The Aran Islands (Oileáin Árann in Gaelic) are a group of 3 islands in Ireland, known throughout the world for their wild, typically oceanic beauty! Located 18 km from the west coast of Ireland, on the Galway Bay side, these islands are the cradle of a strong History, between archaeological remains, ancestral traditions, and life rhythmed by the climate and the ocean… Breathtakingly beautiful, they are popular with tourists for their wild landscapes and prehistoric remains (many forts are still standing). The icing on the cake: it was originally on the Aran Islands that the famous Aran sweater (or Irish sweater) was born, made from incomparable local virgin wool!
According to legend, the Bay of Galway was originally a simple lake, blocked by an overhang. However, this overhang would have been destroyed by a strong storm, and would have left behind it, only the 3 islands of Inishmore, Inishmaan and Inisheer.
Beyond this legend, a more rational explanation has been put forward by geologists. The islands of Aran would be in truth the extension of the Burren (Co. Clare), located on the other side of the bay. This finding was made after observing a great similarity between the soils of the Burren and the Aran Islands. Consisting of limestone and shale, the soils have the same similarities, and consist of large flat surfaces cracked by erosion as well as large expanses of pebbles.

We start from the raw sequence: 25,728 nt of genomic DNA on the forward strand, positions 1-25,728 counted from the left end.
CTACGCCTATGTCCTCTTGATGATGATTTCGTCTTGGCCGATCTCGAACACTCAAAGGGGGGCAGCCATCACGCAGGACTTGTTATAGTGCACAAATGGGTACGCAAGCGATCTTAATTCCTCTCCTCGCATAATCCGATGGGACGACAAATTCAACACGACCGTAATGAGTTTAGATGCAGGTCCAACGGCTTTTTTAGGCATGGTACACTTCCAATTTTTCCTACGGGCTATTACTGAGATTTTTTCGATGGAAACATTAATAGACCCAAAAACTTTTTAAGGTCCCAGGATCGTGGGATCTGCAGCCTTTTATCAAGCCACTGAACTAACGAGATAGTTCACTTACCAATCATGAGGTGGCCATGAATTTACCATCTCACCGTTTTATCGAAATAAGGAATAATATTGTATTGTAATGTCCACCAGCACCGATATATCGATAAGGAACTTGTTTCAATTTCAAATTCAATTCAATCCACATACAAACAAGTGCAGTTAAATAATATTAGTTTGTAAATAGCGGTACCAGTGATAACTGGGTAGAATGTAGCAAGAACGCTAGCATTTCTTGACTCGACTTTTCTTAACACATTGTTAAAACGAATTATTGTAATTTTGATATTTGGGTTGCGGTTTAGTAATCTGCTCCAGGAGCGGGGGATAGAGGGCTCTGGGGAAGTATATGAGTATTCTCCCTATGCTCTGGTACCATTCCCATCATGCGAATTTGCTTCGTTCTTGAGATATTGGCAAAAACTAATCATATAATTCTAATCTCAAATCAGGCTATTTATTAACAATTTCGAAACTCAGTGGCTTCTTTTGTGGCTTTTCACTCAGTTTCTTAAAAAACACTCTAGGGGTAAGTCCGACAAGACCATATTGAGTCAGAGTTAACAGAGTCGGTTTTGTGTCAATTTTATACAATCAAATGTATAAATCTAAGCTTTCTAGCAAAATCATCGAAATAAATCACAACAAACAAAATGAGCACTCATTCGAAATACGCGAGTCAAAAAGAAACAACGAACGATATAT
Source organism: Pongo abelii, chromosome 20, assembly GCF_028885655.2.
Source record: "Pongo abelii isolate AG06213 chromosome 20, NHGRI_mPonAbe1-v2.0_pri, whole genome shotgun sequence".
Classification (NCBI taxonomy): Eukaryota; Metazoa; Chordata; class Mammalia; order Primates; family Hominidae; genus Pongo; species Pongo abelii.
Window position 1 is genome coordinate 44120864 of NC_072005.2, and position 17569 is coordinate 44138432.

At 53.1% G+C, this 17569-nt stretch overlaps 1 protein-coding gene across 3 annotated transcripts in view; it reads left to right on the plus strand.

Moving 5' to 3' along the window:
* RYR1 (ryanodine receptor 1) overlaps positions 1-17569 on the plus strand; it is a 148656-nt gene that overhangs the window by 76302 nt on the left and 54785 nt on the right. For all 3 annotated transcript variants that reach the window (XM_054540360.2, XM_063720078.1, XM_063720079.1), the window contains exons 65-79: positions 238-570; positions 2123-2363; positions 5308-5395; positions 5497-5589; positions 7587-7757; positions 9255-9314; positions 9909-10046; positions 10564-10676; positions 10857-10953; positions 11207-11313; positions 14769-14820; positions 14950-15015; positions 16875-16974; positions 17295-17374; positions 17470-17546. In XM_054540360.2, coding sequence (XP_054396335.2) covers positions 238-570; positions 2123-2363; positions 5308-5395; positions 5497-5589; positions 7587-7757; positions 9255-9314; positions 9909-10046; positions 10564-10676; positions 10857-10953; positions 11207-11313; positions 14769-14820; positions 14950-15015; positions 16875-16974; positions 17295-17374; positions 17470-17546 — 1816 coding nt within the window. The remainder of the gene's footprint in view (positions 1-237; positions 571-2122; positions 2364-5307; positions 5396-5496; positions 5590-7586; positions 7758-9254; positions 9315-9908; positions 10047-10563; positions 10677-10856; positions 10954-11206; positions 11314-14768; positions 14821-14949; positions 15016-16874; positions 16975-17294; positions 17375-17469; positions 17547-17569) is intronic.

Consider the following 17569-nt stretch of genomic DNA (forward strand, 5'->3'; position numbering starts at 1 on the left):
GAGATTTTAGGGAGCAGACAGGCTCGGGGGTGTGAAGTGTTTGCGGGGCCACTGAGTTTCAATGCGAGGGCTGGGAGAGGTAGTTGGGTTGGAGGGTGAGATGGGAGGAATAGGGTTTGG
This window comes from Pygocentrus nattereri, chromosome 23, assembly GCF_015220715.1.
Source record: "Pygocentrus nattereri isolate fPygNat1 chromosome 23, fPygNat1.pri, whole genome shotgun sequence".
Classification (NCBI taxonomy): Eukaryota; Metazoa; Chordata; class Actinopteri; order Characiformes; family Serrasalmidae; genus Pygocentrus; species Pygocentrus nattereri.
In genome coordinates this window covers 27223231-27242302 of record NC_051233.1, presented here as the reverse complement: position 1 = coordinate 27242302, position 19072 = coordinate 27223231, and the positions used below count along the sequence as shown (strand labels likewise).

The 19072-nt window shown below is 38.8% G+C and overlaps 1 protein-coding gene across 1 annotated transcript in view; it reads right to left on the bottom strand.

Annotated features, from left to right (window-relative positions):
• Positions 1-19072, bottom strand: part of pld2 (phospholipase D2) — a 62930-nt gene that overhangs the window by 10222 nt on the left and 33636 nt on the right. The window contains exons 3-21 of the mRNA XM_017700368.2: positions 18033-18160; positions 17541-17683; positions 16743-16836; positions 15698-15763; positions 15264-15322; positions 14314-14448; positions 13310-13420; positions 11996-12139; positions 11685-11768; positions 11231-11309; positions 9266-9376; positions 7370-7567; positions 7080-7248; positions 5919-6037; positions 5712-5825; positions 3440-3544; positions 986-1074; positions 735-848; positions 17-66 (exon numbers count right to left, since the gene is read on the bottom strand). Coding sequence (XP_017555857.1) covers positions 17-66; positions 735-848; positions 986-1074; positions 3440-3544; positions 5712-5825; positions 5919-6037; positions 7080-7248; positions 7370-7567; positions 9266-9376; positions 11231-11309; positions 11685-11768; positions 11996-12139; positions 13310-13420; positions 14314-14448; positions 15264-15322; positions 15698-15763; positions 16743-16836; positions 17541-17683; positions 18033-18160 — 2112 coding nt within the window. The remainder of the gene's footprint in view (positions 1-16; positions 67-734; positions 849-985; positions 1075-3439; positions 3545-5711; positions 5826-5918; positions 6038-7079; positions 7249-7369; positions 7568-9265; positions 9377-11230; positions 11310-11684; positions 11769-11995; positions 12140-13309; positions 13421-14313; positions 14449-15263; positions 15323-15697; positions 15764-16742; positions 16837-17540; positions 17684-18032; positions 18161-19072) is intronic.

The Aran Islands were populated as early as the 5th century, during the period of the Christianisation of Ireland. At that time, the islands were mainly inhabited by a few small chapels and monasteries, as well as villages populated by farmers and fishermen. Life was harsh, and was conducted in accordance with Gaelic customs. From the 5th to the 20th century, ways of life changed relatively little, and many traditions were preserved until the 1900s.
Thus, many travellers stopping on the Aran Islands at the beginning of the 20th century could only be surprised by the gap between their modern customs and the ancestral customs practiced on the Aran Islands.
The inhabitants lived in tiny hovels consisting of a bedroom and a kitchen. They spoke only Gaelic, not knowing any English. Not knowing the modern means used to count the time (the watch), they used sundials and used the wind to help them evaluate the hours of the day.
They dressed only from the wool produced by their sheep, and wore hand-spun and hand-woven clothing. They spent their days at sea, fishing, using frail skiffs, called “Curraghs”, which only they knew how to handle…
In truth, the inhabitants of the Aran Islands categorically refused to buy any of the resources available on the island of Ireland, with the exception of peat!
With few means at their disposal, and living in a state of proven poverty, they lived in total isolation, relying on the product of their labour and the natural wealth of their islands and the ocean. As the island’s shores were relatively violated by the ocean, many fishermen lost their lives, and the daily precariousness, coupled with the prevailing misery of those years, undoubtedly made these inhabitants a much poorer population than the rest of Ireland…